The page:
Association Between State Supplemental Nutrition Assistance Program Policies, Child Protective Services Involvement, and Foster Care in the US, 2004-2016
Ginther, Donna K.
Beer, Oliver W. J.
Sattler, Patricia L.
American Medical Association
Scholarly/refereed, publisher version
© 2022 Johnson-Motoyama M. et al. JAMA Network Open. This is an open access article distributed under the terms of the CC-BY License.
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Importance: Public assistance policies may play a role in preventing child maltreatment by improving household resources among families of low incomes. The Supplemental Nutrition Assistance Program (SNAP) is one of the largest public assistance programs in the US. However, the association of state SNAP policy options to Child Protective Services (CPS) outcomes has not been rigorously examined.Objective: To model the association of state SNAP policies with changes in CPS and foster care outcomes in the US over time.Design, Setting, and Participants: This cohort study used panel data to examine the association between SNAP policy options and study outcomes from 2004 to 2016 for 50 US states and the District of Columbia in 2-way fixed-effects regression models. The count of SNAP policies was used as an instrument for SNAP caseloads in instrumental variables models. Data analysis was conducted in November 2021.Exposures: The adoption of 1 or more state SNAP income generosity policies that improves or stabilizes household resources for SNAP participants.Main Outcomes and Measures: Reports of child maltreatment accepted for CPS investigation, children in substantiated reports, and children receiving foster care services for all forms of maltreatment, and specifically for child neglect per 100 000 child population.Results: The mean (SD) number of SNAP income generosity policies increased from 1.47 (0.95) in 2004 to 2.37 (0.94) in 2010, to 2.49 (0.86) in 2016 across states; the median increased from 1 to 3 (range, 0-4) over the same period. A count of state income generosity policies was associated with large reductions in reports accepted for CPS investigation (–352.6 per 100 000 children; 95% CI, –557.1 to –148.2). Income generosity policy was associated with –94.8 (95% CI, –155.6 to –34.0) fewer substantiated reports and –77.0 (95% CI, –125.4 to –28.6) fewer reports substantiated for neglect per 100 000. Each additional income generosity policy adopted by a state was associated with –45.1 (95% CI, –71.6 to –18.5) to –42.3 (95% CI, –64.8 to –19.8) fewer total foster care placements per 100 000 children.Conclusions and Relevance: State SNAP policies that improve and stabilize household resources appear to be associated with reductions in CPS involvement and use of foster care. The number of policies implemented had cumulative outcomes beyond individual policy outcomes.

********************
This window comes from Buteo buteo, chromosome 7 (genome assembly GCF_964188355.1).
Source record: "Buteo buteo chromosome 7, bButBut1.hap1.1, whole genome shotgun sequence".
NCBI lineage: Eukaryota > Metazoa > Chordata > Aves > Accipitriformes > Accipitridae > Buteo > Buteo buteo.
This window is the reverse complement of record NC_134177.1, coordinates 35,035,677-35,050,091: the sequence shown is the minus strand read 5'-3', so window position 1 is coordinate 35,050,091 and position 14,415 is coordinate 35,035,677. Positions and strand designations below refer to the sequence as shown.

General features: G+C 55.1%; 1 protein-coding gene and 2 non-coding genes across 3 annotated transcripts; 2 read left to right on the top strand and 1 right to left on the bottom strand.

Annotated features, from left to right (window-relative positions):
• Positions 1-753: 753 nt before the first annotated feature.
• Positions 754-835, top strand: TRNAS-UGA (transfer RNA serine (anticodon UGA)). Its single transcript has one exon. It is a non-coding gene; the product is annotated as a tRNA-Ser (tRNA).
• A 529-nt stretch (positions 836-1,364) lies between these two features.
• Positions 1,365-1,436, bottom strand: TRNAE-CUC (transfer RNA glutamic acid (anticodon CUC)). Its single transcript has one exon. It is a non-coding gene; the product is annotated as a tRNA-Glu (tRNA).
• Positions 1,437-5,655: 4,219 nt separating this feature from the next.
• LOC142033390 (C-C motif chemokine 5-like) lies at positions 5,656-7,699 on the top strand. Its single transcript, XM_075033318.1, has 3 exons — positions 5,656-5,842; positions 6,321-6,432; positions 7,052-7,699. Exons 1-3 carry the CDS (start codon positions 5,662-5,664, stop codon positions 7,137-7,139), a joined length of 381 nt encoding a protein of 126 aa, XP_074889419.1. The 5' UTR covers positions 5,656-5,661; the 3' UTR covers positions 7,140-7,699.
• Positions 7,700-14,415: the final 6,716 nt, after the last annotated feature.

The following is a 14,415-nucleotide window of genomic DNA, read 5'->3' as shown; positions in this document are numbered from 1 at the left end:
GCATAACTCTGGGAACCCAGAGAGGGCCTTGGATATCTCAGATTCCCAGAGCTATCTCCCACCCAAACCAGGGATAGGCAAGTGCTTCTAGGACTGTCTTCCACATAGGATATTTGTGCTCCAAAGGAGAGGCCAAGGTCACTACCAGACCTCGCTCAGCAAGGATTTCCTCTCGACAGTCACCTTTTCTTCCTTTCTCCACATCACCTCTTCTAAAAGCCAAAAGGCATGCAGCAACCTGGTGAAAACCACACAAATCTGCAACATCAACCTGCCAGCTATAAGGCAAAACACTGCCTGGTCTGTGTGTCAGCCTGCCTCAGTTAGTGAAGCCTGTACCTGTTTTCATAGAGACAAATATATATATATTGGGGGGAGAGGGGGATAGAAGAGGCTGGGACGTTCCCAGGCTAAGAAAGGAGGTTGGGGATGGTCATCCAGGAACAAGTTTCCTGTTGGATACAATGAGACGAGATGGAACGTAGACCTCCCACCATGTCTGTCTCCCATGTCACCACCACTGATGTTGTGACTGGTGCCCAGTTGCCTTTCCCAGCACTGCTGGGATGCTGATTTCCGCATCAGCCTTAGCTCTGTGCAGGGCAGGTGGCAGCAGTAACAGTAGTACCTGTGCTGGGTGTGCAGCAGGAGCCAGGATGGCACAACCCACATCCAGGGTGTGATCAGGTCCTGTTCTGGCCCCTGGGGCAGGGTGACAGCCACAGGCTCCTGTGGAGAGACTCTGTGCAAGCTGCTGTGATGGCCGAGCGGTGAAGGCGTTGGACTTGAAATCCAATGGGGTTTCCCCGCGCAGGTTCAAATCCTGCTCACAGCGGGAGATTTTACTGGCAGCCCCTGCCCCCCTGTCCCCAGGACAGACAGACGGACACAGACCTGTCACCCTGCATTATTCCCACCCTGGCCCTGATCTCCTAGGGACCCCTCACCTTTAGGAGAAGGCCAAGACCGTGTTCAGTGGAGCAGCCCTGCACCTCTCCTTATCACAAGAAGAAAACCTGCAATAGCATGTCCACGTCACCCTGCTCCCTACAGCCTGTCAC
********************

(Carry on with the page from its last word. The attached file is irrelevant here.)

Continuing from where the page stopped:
Johnson-Motoyama M, Ginther DK, Oslund P, et al. Association Between State Supplemental Nutrition Assistance Program Policies, Child Protective Services Involvement, and Foster Care in the US, 2004-2016. JAMA Netw Open. 2022;5(7):e2221509. doi:10.1001/jamanetworkopen.2022.21509
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